Computerized Maintenance Management Systems (CMMS) software is very popular in manufacturing facilities all across the nation but, would you believe that the base software involved is around 50 years old?
CMMS started out way back in the ‘60s, when we relied on math-based systems to help with standardization, documentation and verification of manufacturing processes.
Computerized Maintenance Management Systems
The original CMMS systems first appeared in 1965, and, of course, were limited to only those manufacturing firms that could afford the software.
Since those days, CMMS has expanded and changed hugely, given the massive growth of computing power and the expansion of the internet, which in turn helps to make the functionality far more accessible to small and medium-sized companies in any part of the world.
Over the past 40 years, we can identify the largest advances which have occurred every decade or so, thus making CMMS far more accessible, a lot more affordable, and so much easier to use. At the time of writing in 2015, we are just about to witness the next big advance.
First Generation: Punch cards
Punch cards were utilized in the first CMMS systems as a way to remind maintenance technicians about simplistic and recurring tasks such as changing the oil in engines used in equipment.
These punch cards would be fed into a computer through a card reader and would hold work-order data like failure codes.
The early systems would function on programming languages such as Cobol and Fortran. In turn, that would run on huge mainframe computers that were centralized. These computers were only affordable to businesses of a large scale.
Second Generation: Mainframe computers
Moving forward about ten years, and little had changed other than punch cards were now paper forms. Work orders would be printed out on paper on a daily basis, after which, they would be distributed to maintenance teams.
Once a technician had completed a task, they would fill out the work order form, then return it to data-entry clerks. The clerk would directly type the information into a mainframe computer.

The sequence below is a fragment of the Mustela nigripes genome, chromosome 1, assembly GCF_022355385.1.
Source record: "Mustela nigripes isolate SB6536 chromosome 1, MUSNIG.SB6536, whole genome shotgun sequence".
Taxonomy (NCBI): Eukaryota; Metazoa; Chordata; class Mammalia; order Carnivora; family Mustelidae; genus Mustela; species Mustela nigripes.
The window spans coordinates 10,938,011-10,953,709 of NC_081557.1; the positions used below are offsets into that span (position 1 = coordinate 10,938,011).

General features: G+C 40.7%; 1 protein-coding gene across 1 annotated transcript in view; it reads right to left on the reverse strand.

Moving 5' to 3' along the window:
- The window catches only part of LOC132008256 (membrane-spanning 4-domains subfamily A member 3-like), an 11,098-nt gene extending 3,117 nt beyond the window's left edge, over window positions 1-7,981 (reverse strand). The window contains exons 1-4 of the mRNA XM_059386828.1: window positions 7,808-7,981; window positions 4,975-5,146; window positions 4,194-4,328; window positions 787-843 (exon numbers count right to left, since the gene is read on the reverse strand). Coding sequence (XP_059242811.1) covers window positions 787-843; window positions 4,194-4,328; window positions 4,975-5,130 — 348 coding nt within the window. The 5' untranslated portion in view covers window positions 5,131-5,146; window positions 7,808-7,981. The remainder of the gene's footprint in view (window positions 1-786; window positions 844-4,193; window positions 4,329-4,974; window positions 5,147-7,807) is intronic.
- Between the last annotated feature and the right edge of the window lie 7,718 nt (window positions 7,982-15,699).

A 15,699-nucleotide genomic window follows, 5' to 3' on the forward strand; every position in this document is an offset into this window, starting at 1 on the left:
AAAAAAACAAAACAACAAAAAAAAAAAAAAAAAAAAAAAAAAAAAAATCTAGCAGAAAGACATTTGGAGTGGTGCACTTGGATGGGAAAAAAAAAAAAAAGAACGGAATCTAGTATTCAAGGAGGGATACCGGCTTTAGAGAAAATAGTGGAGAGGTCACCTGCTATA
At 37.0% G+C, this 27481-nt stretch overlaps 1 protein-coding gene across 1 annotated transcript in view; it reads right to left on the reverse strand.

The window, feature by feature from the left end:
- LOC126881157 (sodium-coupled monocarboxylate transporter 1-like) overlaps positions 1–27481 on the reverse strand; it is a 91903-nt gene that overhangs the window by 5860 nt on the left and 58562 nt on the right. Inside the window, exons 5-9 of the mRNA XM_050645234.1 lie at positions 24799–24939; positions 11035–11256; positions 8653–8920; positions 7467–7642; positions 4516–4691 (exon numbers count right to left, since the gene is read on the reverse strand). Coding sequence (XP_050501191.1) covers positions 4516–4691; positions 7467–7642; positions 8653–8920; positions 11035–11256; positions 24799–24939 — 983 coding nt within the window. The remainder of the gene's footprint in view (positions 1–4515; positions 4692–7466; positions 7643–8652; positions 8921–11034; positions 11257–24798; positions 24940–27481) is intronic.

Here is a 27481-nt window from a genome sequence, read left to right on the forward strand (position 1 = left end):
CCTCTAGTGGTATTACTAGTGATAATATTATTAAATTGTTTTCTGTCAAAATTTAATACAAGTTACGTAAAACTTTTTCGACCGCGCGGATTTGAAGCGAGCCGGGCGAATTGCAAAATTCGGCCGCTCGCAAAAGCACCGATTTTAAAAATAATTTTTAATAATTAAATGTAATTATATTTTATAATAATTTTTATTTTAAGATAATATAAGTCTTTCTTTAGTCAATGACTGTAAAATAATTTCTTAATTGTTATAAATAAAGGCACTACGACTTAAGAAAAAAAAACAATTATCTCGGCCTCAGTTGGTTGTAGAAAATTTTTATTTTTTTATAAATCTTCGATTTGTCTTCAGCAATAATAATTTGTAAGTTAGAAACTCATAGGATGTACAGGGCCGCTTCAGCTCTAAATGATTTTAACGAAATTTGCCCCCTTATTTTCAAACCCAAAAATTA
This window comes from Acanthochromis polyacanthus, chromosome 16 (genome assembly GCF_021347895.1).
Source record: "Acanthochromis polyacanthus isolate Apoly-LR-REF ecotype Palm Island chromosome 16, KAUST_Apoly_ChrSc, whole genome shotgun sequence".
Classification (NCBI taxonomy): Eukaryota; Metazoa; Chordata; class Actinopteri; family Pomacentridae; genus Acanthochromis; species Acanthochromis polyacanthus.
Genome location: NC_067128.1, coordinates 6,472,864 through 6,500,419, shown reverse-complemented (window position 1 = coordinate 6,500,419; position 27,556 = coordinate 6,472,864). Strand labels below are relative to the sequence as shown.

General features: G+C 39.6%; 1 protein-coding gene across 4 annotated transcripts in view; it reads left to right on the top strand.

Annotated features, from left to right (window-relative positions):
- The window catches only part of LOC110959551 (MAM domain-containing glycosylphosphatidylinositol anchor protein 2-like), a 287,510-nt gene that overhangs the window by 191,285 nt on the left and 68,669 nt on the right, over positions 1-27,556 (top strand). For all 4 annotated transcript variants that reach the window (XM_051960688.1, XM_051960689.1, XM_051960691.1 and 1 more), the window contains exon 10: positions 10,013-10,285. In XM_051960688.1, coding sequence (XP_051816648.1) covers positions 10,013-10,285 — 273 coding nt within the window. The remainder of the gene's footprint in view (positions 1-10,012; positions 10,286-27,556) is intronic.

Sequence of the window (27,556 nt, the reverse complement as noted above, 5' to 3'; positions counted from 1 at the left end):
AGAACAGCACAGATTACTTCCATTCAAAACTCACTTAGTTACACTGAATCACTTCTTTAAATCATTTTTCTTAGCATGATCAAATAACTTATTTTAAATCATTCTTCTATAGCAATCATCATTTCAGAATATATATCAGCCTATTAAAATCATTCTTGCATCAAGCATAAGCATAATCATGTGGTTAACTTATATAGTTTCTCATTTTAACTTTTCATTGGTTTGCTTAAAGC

Third Generation: Mini-computers
Small and medium-sized businesses to this point were unable to afford CMMS. Jumping forward another ten years or so, to the mid-1980s, the mini-computer was introduced.
Thus, CMMS software became much more affordable, at least to medium-sized businesses. At that time, data was, once more, entered by technicians when work orders were complete.
Fourth Generation: LAN and PCs
As advances were made in networking and after the personal computer was introduced during the 1990s, many home-generated Microsoft Access-based CMMS applications were used. These quickly became the foundation for a brand new CMMS software business.
The systems allowed for multiple custom-built applications, but a high degree of duplication was required, and this made it difficult to record history and to carry out updates.
Fifth Generation: Browser-based CMMS
At around the year 2000, CMMS vendors began to migrate to browser-based systems. These were accessed through a standard web browser.
Software in this generation would be run on a local server, which allowed the customer to perform upgrades locally, while vendors would upgrade remotely.
Sixth Generation: Web-hosted CMMS
CMMS applications, until this point, had been run on local servers on LANs. Thus, not much could occur outside a company’s firewall. In the early 2000s, more vendors were understanding the power of the internet, which then led to web-hosted applications.
This allows users to access their CMMS from any device that is connected to the internet.
Seventh Generation: Multi-tenant CMMS
The next evolution of CMMS software, such as that used by Q Ware CMMS the software developer specialist, is cloud computing. There is no requirement for complex server set-ups or configuration since cloud CMMS is created on multi-tenant architecture and everyone shares the same CMMS app.
This type of technology allows CMMS software to be used by the masses, regardless company budget, size, or the type of industry.